High-yield dividend stocks can be a great way for investors to generate cash returns from investing, but they aren't always the most stable, and the high yield itself can mean the market may not think a dividend is sustainable. But not all high-yield stocks are high-risk.
Within the energy sector, renewable energy is a great place to find sustainable dividends that will pay investors for decades to come. Here are four investors shouldn't overlook.
The Brookfield portfolio of dividends
Brookfield Asset Management (NYSE:BAM) has become one of the biggest renewable energy owners in the world through a series of companies it controls. Two high-yield stocks of note are Brookfield Renewable Partners (NYSE:BEP) and TerraForm Power (NASDAQ:TERP).
Brookfield Renewable Partners owns 7,878 megawatts (MW) of hydroelectric generating assets, 3,619 MW of wind, 1,533 MW of solar, and 2,698 MW of energy storage assets. These assets generated $2.74 billion in revenue over the past year and $608 million in funds from operations (FFO), a measure of cash generated after operating expenses.
What makes Brookfield Renewable Partners unique among energy yieldcos is that management aims to pay out just 70% of FFO as a dividend. The rest of the cash is used to acquire projects that aim to grow the business 5% to 9% organically annually, meaning the company doesn't have to use its stock as a tool to fund growth. With a dividend yield of 6.5% and more organic growth ahead, the company is a great long-term buy.
TerraForm Power was an offshoot of now-bankrupt SunEdison, but survived when Brookfield Asset Management took a controlling interest and sponsorship in the yieldco. That's brought some of the same management style to the company as Brookfield Renewable Partners.
TerraForm owns 2,600 MW of energy assets, with 33% coming from wind and 67% from solar. These projects also come with contracts to sell energy to utilities, averaging 14 years of contracted life remaining across the fleet.
The company aims to pay out 80% to 85% of cash available for distribution (CAFD) and grow its dividend 5% to 8% annually in the long term. With an expected dividend of $0.76 in 2018, a yield of 6.6%, this a dividend to count on for a decade to come.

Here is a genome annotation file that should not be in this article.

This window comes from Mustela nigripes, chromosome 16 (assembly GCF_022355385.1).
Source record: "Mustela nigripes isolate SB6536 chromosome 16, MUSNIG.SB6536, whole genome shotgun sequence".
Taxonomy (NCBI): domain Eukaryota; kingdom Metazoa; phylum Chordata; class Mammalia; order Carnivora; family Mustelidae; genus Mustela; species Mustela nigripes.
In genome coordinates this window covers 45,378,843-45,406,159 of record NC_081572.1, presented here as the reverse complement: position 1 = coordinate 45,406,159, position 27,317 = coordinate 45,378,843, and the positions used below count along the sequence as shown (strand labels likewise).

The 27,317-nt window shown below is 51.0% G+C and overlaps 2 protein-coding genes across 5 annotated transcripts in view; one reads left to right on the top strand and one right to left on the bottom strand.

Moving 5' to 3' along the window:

The wind dividend
Pattern Energy (NASDAQ:PEGI) is a yieldco that owns wind projects around the world, currently boasting 2,942 MW in its portfolio. These projects come with long-term contracts to sell energy to utilities, known as power purchase agreements (PPAs), which are what fund the company's 8.7% dividend yield.
Pattern Energy is steadily growing through its affiliate Pattern Development 1.0, which is a renewable energy development company. In the first quarter, the company bought 206 MW of projects in Japan that have 20-year PPAs with utilities. It also bought 84 MW of Japanese projects for $131.5 million, which will add an average of $13.3 million to CAFD each year over the next five years. A $194.0 million acquisition of 122 MW will also add $20.9 million of CAFD when completed in 2021.
The challenge for Pattern Energy is that its high dividend yield makes it tough to sell shares to fund further acquisitions. The hurdle rate, or rate of return, management must generate to justify using stock sales to buy projects is so high that it will limit growth acquisitions. So, I wouldn't consider this a growth dividend, but the high yield and steady cash flow from wind projects still makes it a great stock for investors to own today.
The yieldco pioneer
NRG Yield (NYSE:NYLD) (NYSE:NYLD-A) is a yieldco that's gone through a major transition, as its original sponsor, NRG Energy, has decided to sell its stake in the company to Global Infrastructure Partners (GIP). The deal is expected to close in the second half of the year and is already bringing some stability to the company.
Since the deal was announced, NRG Yield's bonds have seen their yield fall by 75 basis points, lowering the cost of capital for future project acquisitions. As for existing operations, NRG Yield expects 2018 adjusted EBITDA to be $950 million and CAFD of $280 million, which will leave about $35 million to pay down debt or fund growth after paying an annualized $245 million, or $1.32 per share, dividend by the end of the year.
One of the changes GIP is expected to bring is a more conservative financial structure. Projected debt balances are expected to fall from $6.77 billion to end 2017 to $4.45 billion to end 2022. This will be done by naturally allowing debt to amortize and won't impact the dividend or dividend growth.
NRG Yield has been a forgotten asset for NRG Energy, but should get some renewed life under GIP. The investment firm is already backstopping the $365 million acquisition of a solar facility, indicating that it will use its financial muscle to make sure NRG Yield succeeds. That's the kind of support a yieldco needs and is why I think the stock's 6.8% dividend yield has more room to grow.
High-yield stocks don't have to be high-risk
Each of these stocks has a dividend yield over 6% and has stable, contracted cash flows for many years into the future. As the renewable energy industry grows, these companies have the opportunity to grow by using excess cash or stock to fund acquisitions, growing their dividends along the way. If you're looking for great energy dividends today, these stocks are a great place to start.